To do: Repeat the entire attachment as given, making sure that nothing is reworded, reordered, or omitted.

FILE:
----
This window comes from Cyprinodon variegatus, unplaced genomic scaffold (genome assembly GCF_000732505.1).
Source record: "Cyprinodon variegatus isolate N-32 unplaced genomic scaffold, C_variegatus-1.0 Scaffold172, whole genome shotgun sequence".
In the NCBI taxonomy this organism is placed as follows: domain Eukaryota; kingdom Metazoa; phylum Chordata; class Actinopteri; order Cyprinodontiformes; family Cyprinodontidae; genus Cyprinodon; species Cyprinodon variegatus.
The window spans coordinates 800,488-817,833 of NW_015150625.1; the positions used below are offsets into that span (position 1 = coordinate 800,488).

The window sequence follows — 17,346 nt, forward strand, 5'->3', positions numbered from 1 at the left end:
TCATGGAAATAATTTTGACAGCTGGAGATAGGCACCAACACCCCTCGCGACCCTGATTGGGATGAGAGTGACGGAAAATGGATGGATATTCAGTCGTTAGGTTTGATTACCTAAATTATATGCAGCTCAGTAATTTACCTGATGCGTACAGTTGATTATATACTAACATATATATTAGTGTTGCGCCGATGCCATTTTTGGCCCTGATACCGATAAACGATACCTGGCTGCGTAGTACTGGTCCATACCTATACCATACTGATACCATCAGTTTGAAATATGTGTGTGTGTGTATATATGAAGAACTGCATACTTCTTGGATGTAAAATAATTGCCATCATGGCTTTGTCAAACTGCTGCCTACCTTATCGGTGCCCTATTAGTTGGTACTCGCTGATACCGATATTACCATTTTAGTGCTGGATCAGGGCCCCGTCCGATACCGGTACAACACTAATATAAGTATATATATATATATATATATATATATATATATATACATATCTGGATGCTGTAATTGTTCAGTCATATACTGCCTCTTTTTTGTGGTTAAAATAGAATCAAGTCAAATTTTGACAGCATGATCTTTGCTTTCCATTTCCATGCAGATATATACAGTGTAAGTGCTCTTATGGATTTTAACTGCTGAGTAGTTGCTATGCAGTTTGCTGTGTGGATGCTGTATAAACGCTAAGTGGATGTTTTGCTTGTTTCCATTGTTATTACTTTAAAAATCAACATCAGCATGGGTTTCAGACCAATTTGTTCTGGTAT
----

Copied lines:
This window comes from Cyprinodon variegatus, unplaced genomic scaffold (genome assembly GCF_000732505.1).
Source record: "Cyprinodon variegatus isolate N-32 unplaced genomic scaffold, C_variegatus-1.0 Scaffold172, whole genome shotgun sequence".
In the NCBI taxonomy this organism is placed as follows: domain Eukaryota; kingdom Metazoa; phylum Chordata; class Actinopteri; order Cyprinodontiformes; family Cyprinodontidae; genus Cyprinodon; species Cyprinodon variegatus.
The window spans coordinates 800,488-817,833 of NW_015150625.1; the positions used below are offsets into that span (position 1 = coordinate 800,488).

The window sequence follows — 17,346 nt, forward strand, 5'->3', positions numbered from 1 at the left end:
TCATGGAAATAATTTTGACAGCTGGAGATAGGCACCAACACCCCTCGCGACCCTGATTGGGATGAGAGTGACGGAAAATGGATGGATATTCAGTCGTTAGGTTTGATTACCTAAATTATATGCAGCTCAGTAATTTACCTGATGCGTACAGTTGATTATATACTAACATATATATTAGTGTTGCGCCGATGCCATTTTTGGCCCTGATACCGATAAACGATACCTGGCTGCGTAGTACTGGTCCATACCTATACCATACTGATACCATCAGTTTGAAATATGTGTGTGTGTGTATATATGAAGAACTGCATACTTCTTGGATGTAAAATAATTGCCATCATGGCTTTGTCAAACTGCTGCCTACCTTATCGGTGCCCTATTAGTTGGTACTCGCTGATACCGATATTACCATTTTAGTGCTGGATCAGGGCCCCGTCCGATACCGGTACAACACTAATATAAGTATATATATATATATATATATATATATATATATATACATATCTGGATGCTGTAATTGTTCAGTCATATACTGCCTCTTTTTTGTGGTTAAAATAGAATCAAGTCAAATTTTGACAGCATGATCTTTGCTTTCCATTTCCATGCAGATATATACAGTGTAAGTGCTCTTATGGATTTTAACTGCTGAGTAGTTGCTATGCAGTTTGCTGTGTGGATGCTGTATAAACGCTAAGTGGATGTTTTGCTTGTTTCCATTGTTATTACTTTAAAAATCAACATCAGCATGGGTTTCAGACCAATTTGTTCTGGTAT